peril isn’t something to be avoided — all great quests require large amounts of it — but it isn’t peril if it didn’t mean that things CAN go horribly wrong (smaug eats all the dwarves AND the hobbit the end)

  21. 51
    mike on 12 Oct 2007 #

    OK, I’m with you now, thanks for clarifying your position. Yes, I do accept that the quest for Fun For Fun’s Sake can become reductive, especially where it’s being explicitly chased rather than instinctively found, and especially when it’s being used as a cover for creative decline. Plenty of examples of that to be found along the way…

  22. 52
    Snif on 13 Oct 2007 #

    Just an extra note about Queen – in January 74 they played at the Sunbury Rock Festival in Victoria, Australia. As recalled at milesago,com….

    “Queen were famously booed off the stage after their performance (although Mick Fettes once told us that that the crowd were not really against Queen, they just wanted to see Madder Lake, who were the next band on). According to one source, the announcer came on just after Queen had performed and asked: “D’you want anymore from these pommie bastards or do ya want an Aussie rock band?” Queen quit the stage to boos and calls of `go back to Pommyland, ya pooftahs!’ but Freddie Mercury bravely responded by saying “When we come back to Australia, Queen will be the biggest band in the world!”

    He was right!

  23. 53
    rosie on 15 Oct 2007 #

    In 1975, I think, I went with a bunch of people to see (please avert your eyes, those of a punkish disposition) Santana at the Hammersmith Odeon. The support act was Earth Wind and Fire, who clearly thought they should be in charge. At the end of their set, they didn’t exactly get booed but any applause they got was distinctly unenthusiastic. All the same, they insisted on their right to play a lengthy encore.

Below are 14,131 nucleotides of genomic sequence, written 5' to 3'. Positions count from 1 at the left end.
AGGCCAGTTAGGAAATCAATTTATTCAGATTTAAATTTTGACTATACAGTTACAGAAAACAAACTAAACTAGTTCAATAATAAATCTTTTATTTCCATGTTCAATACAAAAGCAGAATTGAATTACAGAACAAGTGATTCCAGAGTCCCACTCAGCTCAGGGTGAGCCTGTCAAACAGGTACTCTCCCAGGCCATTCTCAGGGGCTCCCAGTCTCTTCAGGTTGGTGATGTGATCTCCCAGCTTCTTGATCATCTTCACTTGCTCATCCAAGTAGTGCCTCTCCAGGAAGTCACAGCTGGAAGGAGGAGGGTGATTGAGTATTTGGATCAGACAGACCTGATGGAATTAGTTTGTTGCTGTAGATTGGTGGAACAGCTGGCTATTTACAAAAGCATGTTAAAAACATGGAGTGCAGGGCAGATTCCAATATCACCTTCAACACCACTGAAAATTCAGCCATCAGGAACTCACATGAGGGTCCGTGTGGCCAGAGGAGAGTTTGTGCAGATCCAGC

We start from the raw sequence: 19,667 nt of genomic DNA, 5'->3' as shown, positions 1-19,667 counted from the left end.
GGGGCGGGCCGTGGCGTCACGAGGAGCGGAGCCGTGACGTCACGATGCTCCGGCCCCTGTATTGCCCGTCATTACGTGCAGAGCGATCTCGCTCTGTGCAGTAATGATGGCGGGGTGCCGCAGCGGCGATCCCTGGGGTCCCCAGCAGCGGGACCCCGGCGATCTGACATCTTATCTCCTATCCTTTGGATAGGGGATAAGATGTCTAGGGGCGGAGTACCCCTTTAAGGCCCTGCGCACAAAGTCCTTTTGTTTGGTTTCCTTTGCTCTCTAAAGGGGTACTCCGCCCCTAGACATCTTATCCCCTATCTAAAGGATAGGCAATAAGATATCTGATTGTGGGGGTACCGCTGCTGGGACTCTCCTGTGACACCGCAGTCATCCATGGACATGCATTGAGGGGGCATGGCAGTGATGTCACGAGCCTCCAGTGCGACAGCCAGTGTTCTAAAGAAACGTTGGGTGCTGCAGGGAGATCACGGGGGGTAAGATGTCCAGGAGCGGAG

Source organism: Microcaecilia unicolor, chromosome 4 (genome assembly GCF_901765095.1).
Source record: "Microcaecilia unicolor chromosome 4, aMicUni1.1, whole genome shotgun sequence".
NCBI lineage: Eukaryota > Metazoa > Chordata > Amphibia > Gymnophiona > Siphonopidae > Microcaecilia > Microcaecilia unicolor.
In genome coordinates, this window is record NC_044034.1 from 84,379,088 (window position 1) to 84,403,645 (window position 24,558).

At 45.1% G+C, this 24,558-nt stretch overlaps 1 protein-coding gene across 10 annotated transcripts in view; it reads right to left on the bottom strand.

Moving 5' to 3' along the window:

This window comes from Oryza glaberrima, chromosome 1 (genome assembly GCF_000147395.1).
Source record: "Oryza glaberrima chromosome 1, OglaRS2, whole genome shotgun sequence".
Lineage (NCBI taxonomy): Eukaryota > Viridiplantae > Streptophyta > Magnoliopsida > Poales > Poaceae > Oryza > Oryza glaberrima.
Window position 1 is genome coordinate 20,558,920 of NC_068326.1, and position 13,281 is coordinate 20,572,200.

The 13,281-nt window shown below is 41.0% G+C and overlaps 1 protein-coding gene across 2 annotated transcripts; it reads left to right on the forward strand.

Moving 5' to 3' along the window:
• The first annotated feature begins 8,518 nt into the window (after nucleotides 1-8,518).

It’s not that EW&F were bad. It’s just that they were playing for an audience who wanted to hear Santana, and they weren’t going to be terribly impressed by pyrotechnics, revolving drummers, and other pyrotechnics.

    When Carlos Santana eventually came on, he was stupendous. No need for histrionics. He more-or-less just stood there playing, with scarcely a nod to introduce a change of tempo, or a solo from another band member. TRhe audience were on their feet at the end; he could have played all weekend for them.

    The really strange thing is, I looked up the review of the gig in the Melody Maker afterwards. The reviewer began by asserting that, if this were America, Santana would be supporting Earth Wind and Fire, and then proceeded to review EWF, all but ignoring Santana.

  24. 54
    Marcello Carlin on 15 Oct 2007 #

    Sounds like a Steve Lake job to me.

  25. 55
    S.A. on 18 Dec 2007 #

    1st heard of Quatro back in ’71 while in VN. Saw her in 75? when she opened for Alice Cooper. This chick tore it up. Hard-corps rock n’roll Storm-Trooper she was [still is].

  26. 56
    Phil O'Malley on 27 May 2009 #

    The uncompromising order from Suzi Quatro to “Can the Can” was kind of genius..as if it was something we knew how to do. It was fun here in America. We got the tough chick image and it melded perfectly with her look. “Devil Gate Drive” was fun but lacked the garage feel of “48 Crash” and also the aforementioned “Can the Can”. I think it all went from kind of hysterical rock chick to fun stuff in “Devil Gate Drive”. I always imagined Suzi kind of inviting everybody to a drag race a la James Dean, what with her “motorcycle chick chic” in tact. Fun song…but we wanted more of the first LP…really raunchy, unrelenting and very cool. Still, all in all, Suzi was going to be remembered for the tough chick thing…so while her second LP is not nearly as slick, tough and genius as her debut, it had several shining moments…and “Devil Gate Drive” is among them. Now go put on your leather jacket, call some friends, and “Let’s Hear it One More Time for SUZI!!!”.

  27. 57
    lonepilgrim on 29 Jun 2009 #

    You can listen to SQ playing this song, and others, live in ’75 here:


  28. 58
    Larry on 2 Nov 2014 #

    I would give it 9. Rock & roll revival mixed with T. Rex. And that chord change on “drive” (second time in the chorus) is so 70s.

  29. 59
    lonepilgrim on 20 Oct 2019 #

    it’s the half-hearted ‘doo-wop’ backing vocals and lumpy boogie-woogie rhythm that sink this for me. Suzi is as cheerfully committed as usual but everything else sounds half-arsed – 48 crash is far superior